Inform the other person
Depending on the bank’s policies you may need written permission from the other account holder when removing yourself or closing a joint account. Whether the bank requires it or not, informing the joint account holder and discussing the distribution of funds and payment of debts, is courteous, if you can manage it.
Contact the bank
While most banks won’t let you remove the other joint account holder without their permission, many will allow you to remove yourself. Your bank can walk you through removing yourself from a joint bank account. You may need to submit a written request or go in person for a scheduled appointment.
Consider any fees
Some banks charge fees for removing a joint account holder or closing a joint bank account. Consult your bank to understand fees and decide with the other account holder(s) who will be responsible for these fees.
Confirm the account closure
If you’ve chosen to close a joint bank account rather than simply remove yourself, you’ll need to confirm with the bank that all debts are cleared and the account is officially closed. If you’ve removed yourself from a joint bank account and the bank account remains open, you can still confirm this is complete. You can also ask the bank for written confirmation.
Keep any documents
You should receive a confirmation, which you’ll want to keep for future reference. If you are later asked to make payments on the account you’ve been removed from, you can use this documentation to prove the date you were removed from the joint bank account.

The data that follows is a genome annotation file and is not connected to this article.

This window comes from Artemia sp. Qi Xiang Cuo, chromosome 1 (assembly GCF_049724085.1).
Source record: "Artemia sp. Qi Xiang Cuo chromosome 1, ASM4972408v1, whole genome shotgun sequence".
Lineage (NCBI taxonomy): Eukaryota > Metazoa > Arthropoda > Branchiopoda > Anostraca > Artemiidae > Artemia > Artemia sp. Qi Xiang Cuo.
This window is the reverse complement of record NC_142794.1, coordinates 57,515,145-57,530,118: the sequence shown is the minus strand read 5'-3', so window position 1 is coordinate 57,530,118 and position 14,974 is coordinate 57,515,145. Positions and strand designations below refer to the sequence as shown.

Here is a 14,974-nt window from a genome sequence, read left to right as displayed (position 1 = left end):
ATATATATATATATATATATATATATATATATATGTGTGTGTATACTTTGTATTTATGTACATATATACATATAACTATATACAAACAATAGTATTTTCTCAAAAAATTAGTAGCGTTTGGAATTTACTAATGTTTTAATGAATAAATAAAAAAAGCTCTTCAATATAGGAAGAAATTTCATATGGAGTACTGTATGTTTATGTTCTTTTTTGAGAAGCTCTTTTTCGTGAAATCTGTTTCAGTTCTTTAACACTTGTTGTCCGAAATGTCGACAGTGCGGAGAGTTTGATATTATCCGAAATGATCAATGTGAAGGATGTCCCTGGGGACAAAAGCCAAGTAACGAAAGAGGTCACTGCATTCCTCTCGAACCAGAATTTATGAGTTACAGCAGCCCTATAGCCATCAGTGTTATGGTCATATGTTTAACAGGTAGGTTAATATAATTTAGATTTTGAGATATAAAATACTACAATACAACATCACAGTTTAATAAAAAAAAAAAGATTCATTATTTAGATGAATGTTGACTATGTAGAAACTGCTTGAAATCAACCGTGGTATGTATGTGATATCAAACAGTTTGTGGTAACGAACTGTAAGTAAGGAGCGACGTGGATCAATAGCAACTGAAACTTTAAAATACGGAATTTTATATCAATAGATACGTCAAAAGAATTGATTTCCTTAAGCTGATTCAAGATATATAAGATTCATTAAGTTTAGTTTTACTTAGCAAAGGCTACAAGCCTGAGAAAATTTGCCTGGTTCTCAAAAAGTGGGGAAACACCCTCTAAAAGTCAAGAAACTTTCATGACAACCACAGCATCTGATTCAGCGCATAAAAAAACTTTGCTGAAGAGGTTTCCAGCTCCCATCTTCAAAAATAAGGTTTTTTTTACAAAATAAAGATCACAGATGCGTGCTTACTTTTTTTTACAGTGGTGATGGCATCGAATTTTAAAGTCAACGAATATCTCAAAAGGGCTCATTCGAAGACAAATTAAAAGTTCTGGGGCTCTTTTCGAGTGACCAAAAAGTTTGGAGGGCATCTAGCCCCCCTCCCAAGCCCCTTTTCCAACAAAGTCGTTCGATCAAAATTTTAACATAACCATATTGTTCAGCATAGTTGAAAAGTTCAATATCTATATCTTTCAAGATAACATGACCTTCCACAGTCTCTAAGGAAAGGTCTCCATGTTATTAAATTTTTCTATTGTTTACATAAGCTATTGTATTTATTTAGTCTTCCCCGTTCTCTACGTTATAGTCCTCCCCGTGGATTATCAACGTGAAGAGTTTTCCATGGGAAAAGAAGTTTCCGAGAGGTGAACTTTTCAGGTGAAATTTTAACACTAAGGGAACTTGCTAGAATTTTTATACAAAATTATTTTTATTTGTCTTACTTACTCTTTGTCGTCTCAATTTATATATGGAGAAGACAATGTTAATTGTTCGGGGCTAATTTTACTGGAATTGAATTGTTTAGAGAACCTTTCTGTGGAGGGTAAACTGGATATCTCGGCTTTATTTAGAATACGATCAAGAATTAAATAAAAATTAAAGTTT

Final thoughts on closing a joint bank account
Whether you choose to remove yourself from a joint bank account or close the joint bank account will depend on the situation and bank policies. Both options are feasible as long there are no outstanding debts or overdrafts on the account. If possible, communicate clearly with the joint account holder and then part ways equitably by either closing the joint bank account or removing yourself.
Can one person remove themselves from a joint account?
Depending on bank policies, one person may be able to remove themselves from a joint bank account. For some banks, you’ll need to schedule an appointment at the bank. Other banks require written permission from the other joint account holder, and some only allow you to close the joint bank account and open new separate accounts.
Can I remove my name from a joint account without notifying the other person?
You may be able to remove your name from a joint bank account without notifying the other person as long as there is no outstanding debt on the account. Check your bank’s policies, as some banks don’t allow you to remove yourself from a joint bank account without notifying the other person or closing a joint bank account.
How long does it take to close a joint bank account?
How long it takes to close a joint bank account depends on bank policies, but it can be completed in a few days as long as there are no overdrafts or outstanding debts.